A review of the rules for dogs in public spaces has been approved for the Chichester District.
The council’s Cabinet approved the Dog Control Public Spaces Protection Order (PSPO) at its meeting on Tuesday 6 October. This means the rules have now been extended for a further three years, with some small amendments.
The changes are designed to address public feedback and take into account the council’s experience in managing land and enforcement issues in relation to the current dog controls.
These amendments include allowing dogs on East Wittering and Bracklesham beaches from May to September — while retaining the dog exclusion zone on Selsey Beach during the same period — as long as they are put on a lead if directed to do so and that all dog mess is cleared up straight away.
The rules around dog fouling have also been strengthened to include additional footpaths and cycleways which were not previously covered.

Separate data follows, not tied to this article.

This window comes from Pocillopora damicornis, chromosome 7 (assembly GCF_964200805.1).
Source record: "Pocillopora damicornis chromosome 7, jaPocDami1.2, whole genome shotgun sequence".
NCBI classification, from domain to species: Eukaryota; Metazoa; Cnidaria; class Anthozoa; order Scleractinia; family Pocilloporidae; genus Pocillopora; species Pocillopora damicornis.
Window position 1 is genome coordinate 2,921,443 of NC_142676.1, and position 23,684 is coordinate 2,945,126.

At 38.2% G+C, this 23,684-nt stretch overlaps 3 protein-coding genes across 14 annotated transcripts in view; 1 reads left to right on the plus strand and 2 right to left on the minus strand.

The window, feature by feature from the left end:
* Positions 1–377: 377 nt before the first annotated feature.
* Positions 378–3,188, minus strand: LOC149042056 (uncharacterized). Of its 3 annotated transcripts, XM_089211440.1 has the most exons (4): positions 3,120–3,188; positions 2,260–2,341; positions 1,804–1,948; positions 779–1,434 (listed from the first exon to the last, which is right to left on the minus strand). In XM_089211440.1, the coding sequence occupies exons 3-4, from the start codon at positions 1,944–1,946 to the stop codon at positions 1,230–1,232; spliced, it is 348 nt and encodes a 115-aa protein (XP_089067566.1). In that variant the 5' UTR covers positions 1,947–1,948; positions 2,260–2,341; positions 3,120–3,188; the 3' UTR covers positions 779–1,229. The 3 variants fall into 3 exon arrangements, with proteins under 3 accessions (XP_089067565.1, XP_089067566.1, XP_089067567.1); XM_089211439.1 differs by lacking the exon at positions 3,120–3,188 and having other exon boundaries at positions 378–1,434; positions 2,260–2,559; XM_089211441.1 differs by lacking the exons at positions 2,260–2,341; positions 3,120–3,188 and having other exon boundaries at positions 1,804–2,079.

The Dog Control Public Space Protection Order means that it is an offence for the following to take place in specific locations such as parks, playgrounds and public spaces:
- Failing to remove dog mess immediately;
- Not putting on and keeping a dog on a lead when instructed to by an authorised officer; and,
- Allowing a dog to enter an area from which dogs are excluded.
A breach of an order can result in offenders being issued an on-the-spot Fixed Penalty Notice of £100.
Councillor Penny Plant, Cabinet Member for the Environment and Chichester Contract Services at Chichester District Council, says: “We want to make sure that everyone — with or without dogs — can safely enjoy the many beautiful public spaces we have in our district.
“We know that most dog owners are responsible, but unfortunately there are a small number who do not pick up after their dog or allow them to run out of control. Updating the Public Space Protection order for a further three years means that we can tackle these issues, which can negatively affect our communities, our wildlife, and spoil people’s enjoyment of our beaches and open spaces, while at the same time encouraging responsible dog ownership.”
The PSPO can be enforced by environmental protection officers, the council’s Foreshores team and litter enforcement officers from East Hampshire District Council.